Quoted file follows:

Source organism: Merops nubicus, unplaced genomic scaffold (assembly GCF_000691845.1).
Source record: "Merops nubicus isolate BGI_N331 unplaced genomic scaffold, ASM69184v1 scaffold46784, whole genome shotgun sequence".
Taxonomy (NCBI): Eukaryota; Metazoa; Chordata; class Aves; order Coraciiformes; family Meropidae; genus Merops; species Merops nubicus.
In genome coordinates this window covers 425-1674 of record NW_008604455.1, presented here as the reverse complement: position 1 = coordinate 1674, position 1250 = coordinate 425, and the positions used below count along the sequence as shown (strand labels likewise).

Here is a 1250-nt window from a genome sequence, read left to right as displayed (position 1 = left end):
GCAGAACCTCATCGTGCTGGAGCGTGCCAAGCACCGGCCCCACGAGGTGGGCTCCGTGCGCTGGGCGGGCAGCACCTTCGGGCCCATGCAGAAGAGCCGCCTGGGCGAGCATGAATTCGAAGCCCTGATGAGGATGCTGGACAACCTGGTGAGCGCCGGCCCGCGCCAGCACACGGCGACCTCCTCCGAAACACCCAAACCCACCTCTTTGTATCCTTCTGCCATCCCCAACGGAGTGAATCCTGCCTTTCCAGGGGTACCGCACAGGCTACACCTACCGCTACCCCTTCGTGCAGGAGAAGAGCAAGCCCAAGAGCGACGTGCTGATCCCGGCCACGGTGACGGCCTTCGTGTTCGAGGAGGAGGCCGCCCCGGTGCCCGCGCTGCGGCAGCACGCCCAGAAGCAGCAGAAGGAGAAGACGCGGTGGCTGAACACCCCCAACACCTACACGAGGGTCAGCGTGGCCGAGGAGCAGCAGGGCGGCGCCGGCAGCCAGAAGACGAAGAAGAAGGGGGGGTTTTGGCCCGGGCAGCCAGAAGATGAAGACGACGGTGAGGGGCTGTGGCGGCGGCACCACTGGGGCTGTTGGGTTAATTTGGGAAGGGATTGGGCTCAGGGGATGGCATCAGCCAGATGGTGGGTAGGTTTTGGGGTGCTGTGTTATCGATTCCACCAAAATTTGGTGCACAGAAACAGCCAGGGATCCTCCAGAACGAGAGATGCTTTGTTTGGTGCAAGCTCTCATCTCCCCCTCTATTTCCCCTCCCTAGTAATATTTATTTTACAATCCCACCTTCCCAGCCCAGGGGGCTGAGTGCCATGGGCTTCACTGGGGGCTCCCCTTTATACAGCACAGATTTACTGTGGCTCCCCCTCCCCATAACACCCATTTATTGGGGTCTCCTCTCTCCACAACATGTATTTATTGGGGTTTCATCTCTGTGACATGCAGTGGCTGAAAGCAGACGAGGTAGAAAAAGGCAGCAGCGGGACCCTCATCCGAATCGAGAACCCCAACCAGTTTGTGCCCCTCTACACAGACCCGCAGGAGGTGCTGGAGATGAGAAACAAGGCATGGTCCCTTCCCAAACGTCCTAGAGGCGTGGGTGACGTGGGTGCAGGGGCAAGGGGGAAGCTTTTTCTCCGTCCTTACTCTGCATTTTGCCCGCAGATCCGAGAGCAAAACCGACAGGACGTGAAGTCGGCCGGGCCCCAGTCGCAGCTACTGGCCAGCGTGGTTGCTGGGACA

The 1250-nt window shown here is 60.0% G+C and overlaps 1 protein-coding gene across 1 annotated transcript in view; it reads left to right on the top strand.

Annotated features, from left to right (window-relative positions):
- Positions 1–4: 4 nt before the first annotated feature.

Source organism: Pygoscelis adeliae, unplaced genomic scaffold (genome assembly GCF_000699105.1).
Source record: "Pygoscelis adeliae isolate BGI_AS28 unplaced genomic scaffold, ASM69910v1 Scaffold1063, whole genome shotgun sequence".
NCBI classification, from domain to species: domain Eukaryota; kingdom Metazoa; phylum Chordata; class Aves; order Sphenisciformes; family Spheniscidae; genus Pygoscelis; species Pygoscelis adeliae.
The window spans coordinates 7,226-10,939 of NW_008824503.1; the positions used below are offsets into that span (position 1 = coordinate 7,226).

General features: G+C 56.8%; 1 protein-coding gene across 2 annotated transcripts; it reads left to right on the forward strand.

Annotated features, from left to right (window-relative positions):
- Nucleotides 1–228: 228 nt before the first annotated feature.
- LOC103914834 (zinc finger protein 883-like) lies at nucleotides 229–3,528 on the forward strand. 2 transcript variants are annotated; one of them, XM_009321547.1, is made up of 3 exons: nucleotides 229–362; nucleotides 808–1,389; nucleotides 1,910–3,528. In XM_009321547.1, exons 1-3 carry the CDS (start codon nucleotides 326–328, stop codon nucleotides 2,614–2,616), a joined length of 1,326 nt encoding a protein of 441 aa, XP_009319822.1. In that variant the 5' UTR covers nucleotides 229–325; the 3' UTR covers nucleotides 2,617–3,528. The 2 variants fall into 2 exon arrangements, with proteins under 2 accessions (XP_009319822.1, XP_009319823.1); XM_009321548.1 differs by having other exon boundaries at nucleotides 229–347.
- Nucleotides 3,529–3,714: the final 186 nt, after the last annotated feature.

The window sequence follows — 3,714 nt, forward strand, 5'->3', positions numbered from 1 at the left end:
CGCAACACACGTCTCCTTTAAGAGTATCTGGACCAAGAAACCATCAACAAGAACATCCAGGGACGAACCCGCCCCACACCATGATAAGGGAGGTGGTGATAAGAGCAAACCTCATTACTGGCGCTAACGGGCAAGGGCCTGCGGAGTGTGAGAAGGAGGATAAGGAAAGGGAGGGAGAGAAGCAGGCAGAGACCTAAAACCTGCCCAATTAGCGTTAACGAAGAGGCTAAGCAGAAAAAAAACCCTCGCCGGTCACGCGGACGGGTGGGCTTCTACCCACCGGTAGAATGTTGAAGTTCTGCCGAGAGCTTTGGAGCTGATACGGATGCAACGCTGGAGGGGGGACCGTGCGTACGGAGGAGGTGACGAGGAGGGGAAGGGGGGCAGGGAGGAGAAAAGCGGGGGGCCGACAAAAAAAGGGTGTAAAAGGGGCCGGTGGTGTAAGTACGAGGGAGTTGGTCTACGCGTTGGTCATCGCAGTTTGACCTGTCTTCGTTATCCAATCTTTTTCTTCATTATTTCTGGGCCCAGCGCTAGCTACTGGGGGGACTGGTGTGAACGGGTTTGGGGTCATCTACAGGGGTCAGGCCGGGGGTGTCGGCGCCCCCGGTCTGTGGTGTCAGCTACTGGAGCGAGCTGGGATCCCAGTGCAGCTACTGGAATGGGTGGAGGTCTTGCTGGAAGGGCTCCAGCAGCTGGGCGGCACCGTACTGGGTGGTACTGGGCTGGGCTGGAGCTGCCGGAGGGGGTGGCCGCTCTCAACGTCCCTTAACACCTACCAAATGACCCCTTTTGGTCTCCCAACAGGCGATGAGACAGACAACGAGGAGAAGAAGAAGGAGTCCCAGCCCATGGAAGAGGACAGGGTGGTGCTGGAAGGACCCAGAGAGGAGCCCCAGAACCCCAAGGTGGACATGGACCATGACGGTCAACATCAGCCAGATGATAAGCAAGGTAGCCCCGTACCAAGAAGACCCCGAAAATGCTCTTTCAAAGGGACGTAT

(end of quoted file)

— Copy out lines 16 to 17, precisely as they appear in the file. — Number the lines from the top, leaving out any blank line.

- Nucleotides 1–228: 228 nt before the first annotated feature.
- LOC103914834 (zinc finger protein 883-like) lies at nucleotides 229–3,528 on the forward strand. 2 transcript variants are annotated; one of them, XM_009321547.1, is made up of 3 exons: nucleotides 229–362; nucleotides 808–1,389; nucleotides 1,910–3,528. In XM_009321547.1, exons 1-3 carry the CDS (start codon nucleotides 326–328, stop codon nucleotides 2,614–2,616), a joined length of 1,326 nt encoding a protein of 441 aa, XP_009319822.1. In that variant the 5' UTR covers nucleotides 229–325; the 3' UTR covers nucleotides 2,617–3,528. The 2 variants fall into 2 exon arrangements, with proteins under 2 accessions (XP_009319822.1, XP_009319823.1); XM_009321548.1 differs by having other exon boundaries at nucleotides 229–347.